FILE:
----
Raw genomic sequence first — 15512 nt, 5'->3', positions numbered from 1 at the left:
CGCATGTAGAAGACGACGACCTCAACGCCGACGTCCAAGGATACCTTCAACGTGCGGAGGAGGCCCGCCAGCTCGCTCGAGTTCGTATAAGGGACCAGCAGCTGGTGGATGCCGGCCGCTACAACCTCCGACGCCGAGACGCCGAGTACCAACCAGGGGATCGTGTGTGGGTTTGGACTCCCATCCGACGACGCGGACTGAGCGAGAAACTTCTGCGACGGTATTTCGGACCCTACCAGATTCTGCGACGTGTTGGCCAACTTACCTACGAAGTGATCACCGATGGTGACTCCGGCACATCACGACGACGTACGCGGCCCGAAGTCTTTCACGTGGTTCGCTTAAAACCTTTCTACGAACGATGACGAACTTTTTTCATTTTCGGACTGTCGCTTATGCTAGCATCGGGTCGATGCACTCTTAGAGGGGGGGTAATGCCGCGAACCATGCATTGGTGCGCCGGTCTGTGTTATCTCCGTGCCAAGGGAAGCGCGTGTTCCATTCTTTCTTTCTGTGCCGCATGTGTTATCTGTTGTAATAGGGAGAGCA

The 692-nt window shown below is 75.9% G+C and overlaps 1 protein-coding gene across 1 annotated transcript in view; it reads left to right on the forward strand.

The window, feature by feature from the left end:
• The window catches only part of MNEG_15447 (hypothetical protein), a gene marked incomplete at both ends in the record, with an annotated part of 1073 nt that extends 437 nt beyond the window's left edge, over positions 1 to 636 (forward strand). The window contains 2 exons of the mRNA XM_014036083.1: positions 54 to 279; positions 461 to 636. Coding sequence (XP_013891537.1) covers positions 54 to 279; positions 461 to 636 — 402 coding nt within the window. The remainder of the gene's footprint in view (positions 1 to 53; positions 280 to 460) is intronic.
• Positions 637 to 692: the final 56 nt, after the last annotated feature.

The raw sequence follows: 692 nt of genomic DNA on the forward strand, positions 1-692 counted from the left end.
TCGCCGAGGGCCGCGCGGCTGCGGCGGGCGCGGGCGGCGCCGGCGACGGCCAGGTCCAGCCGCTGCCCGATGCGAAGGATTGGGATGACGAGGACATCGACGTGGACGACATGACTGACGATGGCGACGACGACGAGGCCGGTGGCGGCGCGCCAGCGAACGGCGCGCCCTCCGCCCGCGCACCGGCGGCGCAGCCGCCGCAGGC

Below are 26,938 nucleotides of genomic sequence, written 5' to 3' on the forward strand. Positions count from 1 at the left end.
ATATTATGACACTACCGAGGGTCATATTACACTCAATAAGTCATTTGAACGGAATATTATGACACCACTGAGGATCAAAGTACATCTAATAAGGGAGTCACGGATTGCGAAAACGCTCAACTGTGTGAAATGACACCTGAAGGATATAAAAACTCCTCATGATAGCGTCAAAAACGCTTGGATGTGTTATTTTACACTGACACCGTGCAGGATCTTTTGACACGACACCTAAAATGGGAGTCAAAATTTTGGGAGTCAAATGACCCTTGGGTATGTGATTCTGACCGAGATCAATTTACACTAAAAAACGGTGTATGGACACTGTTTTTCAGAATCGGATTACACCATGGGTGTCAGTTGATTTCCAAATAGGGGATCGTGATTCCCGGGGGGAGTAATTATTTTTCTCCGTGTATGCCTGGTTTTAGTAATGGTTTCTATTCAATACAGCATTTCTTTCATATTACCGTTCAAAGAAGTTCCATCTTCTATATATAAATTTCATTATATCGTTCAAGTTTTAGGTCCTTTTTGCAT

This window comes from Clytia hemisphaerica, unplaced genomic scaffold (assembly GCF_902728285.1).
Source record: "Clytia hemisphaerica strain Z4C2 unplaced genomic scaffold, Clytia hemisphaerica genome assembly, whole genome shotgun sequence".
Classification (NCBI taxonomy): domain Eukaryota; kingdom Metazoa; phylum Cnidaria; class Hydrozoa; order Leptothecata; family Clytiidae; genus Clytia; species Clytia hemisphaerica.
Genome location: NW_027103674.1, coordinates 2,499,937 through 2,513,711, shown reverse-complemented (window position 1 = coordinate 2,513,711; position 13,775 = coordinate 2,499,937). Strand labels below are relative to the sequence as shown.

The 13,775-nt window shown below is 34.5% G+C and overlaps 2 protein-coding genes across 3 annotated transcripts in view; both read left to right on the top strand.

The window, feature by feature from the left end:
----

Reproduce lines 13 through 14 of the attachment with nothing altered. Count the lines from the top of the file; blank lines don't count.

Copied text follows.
Classification (NCBI taxonomy): domain Eukaryota; kingdom Metazoa; phylum Cnidaria; class Hydrozoa; order Leptothecata; family Clytiidae; genus Clytia; species Clytia hemisphaerica.
Genome location: NW_027103674.1, coordinates 2,499,937 through 2,513,711, shown reverse-complemented (window position 1 = coordinate 2,513,711; position 13,775 = coordinate 2,499,937). Strand labels below are relative to the sequence as shown.